On looking at our blind spots and coming to terms with who we really are.
9th March 2014 and transcript is here: http://www.mppc.org/sites/default/files/transcripts/140309_jortberg.pdf
Talks about David and Bathsheba and our infinite capacity for self deception:
Talks about the scriptures and also brilliant picture of Eustace from CS Lewis, and how he is painfully transformed.
Plunge into the pool of grace which stings and smarts and makes us better.
The last part of Barbara Brown Taylor’s marvellous book on preaching (the first part is really about vocation) is a selection of her sermons.
One step at a time – Mark 3:38-39 – It takes a lot of courage to be a human being
The Fourth Watch – Mark 6:48-50 – a discussion of Mark’s shorter story
I am who I am – John 8:25 – Talks about her own conversion experience, the world was different
The Tenth Leper – Luke 17 – The awkward man who came into the Church – we know where the nine are
Do Love – Luke 10:36-37
The opposite of rich – Mark 10:22-23 – The rich young man
The One to Watch – Mark 12:41-42 – On the widow’s mite
Knowing Glances – Matthew 25:37-38 – The parable of the sheep and the goats
The Voice Of The Shepherd – John 10:25-27
The Lost and Found Department – Luke 15:4-5
None of Us Is Home Yet – Matthew 6:26
The Prodigal Father – Luke 15:11-12
Surviving Eden – Genesis 3:6 – We got out of Eden, another story about Adam and Eve, making the most of the life that we have
Amazing footage here of a swallow mourning its mate.
Reminds one of Psalm 84 and the mourning of a sparrow falling to ground.
And whilst we’re at it, here’s goats doing crazy things:
There is the idea that Jesus is celebrating with the wrong people and at the wrong time, because he is anticipating the kingdom.
The prayer also exists on a number of other levels.
It is about “All desires known”, the deepest of desires being given to God so that they might be untangled and affirmed and given, that the deepest desires we offer (like Naomi in the story of Ruth) are answered in very profound ways.
It is about praying for specific needs – for world peace as well as for the parking place.
Then there is the level that we are asking for others, that we are conscious of those who pray that prayer with very little bread, and we pray alongside them. It is also about offering ourselves as the answer to that prayer, in the quest for justice.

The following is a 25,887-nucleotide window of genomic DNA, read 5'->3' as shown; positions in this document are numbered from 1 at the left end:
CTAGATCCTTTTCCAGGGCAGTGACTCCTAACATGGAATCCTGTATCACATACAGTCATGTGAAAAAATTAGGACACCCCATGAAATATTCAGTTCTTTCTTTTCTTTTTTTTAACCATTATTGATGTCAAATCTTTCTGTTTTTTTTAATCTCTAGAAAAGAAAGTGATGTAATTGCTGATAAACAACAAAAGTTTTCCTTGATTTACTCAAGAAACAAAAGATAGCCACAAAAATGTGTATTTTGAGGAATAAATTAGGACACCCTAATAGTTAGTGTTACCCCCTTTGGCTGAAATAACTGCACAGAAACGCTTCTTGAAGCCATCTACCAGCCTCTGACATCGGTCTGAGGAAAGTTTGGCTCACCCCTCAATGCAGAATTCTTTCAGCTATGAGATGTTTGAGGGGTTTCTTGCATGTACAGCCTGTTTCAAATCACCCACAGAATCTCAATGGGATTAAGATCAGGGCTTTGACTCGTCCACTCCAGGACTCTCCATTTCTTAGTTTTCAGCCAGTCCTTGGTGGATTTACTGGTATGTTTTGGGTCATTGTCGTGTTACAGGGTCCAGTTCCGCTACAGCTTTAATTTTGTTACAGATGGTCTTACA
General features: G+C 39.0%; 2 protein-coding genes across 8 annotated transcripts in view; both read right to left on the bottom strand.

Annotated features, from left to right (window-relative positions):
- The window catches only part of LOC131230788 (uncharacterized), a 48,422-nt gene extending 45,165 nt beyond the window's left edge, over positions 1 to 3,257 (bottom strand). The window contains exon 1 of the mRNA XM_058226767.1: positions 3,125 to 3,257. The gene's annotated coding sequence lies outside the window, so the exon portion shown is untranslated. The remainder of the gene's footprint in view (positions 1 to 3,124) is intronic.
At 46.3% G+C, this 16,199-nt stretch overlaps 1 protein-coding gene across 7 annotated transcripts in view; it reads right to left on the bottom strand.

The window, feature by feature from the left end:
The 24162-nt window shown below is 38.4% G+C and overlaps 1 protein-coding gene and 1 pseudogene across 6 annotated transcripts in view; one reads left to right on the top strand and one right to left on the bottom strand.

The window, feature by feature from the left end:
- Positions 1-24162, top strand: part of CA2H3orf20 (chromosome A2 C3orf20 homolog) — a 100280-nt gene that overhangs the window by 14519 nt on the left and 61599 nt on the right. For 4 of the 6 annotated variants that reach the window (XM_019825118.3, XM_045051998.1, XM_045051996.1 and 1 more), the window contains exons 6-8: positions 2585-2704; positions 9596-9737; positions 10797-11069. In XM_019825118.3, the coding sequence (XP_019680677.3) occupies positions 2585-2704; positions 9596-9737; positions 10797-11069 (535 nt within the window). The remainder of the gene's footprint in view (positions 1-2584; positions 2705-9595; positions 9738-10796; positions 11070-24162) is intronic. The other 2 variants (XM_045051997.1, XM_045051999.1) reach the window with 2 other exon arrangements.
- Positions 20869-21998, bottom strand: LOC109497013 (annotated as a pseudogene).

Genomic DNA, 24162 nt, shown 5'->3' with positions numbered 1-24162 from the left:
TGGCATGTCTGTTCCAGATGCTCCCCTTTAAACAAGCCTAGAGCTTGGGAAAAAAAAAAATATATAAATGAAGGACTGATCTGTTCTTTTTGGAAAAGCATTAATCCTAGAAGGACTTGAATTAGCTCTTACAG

And then there is the level of the Eucharist in which we are satisfied with the deepest of gifts for the deepest of needs and desires.
Having become a neighbour through Jesus’ story, we find another neighbour to love at the every turn of the road. [the link with the Good Samaritan] (page 45)
So Luke, as he composes his Travel Narrative, recounts a Jesus story that does for a depersonalised God what the Samaritan story did for all our depersonalised neighbours. Jesus immerses us in a way of language that keeps us thoroughly and absolutely personal in our approach to God, which is to say, in our prayers. (page 46)
Reveal who you are.
Set the world right
Keep us alive with three square meals.
Keep us forgiven with you and forgiving others.
Keep us safe from ourselves and the Devil” (page 46)
Pray Like This: Hallowed Be Your Name
John Piper – 30th December 2007
Comparing John Piper and John Ortberg is like the classic comparison between the bludgeon and the rapier, the powerfully effective and charismatically mercurial.
The closest Piper comes to Ortberg-esque anecdotage is a story about leaving his mobile phone after his wife has called (don’t leave the phone on with your wife, but you can leave it on with God).
Prayer can be one of five things: petition, confession, thanks, praise and complaint (do not to add to the sin of a complaining heart with the sin of hypocrisy).
A powerful section is on James 4:2 – you do not have because you do not ask, and the causality of prayer, its effect. Into the ordained plan of the world is included the prayers of the people of God.
Piper ends with a meditation on the first line of the Lord’s prayer “God has commanded us to ask God that God’s glorify God’s name”.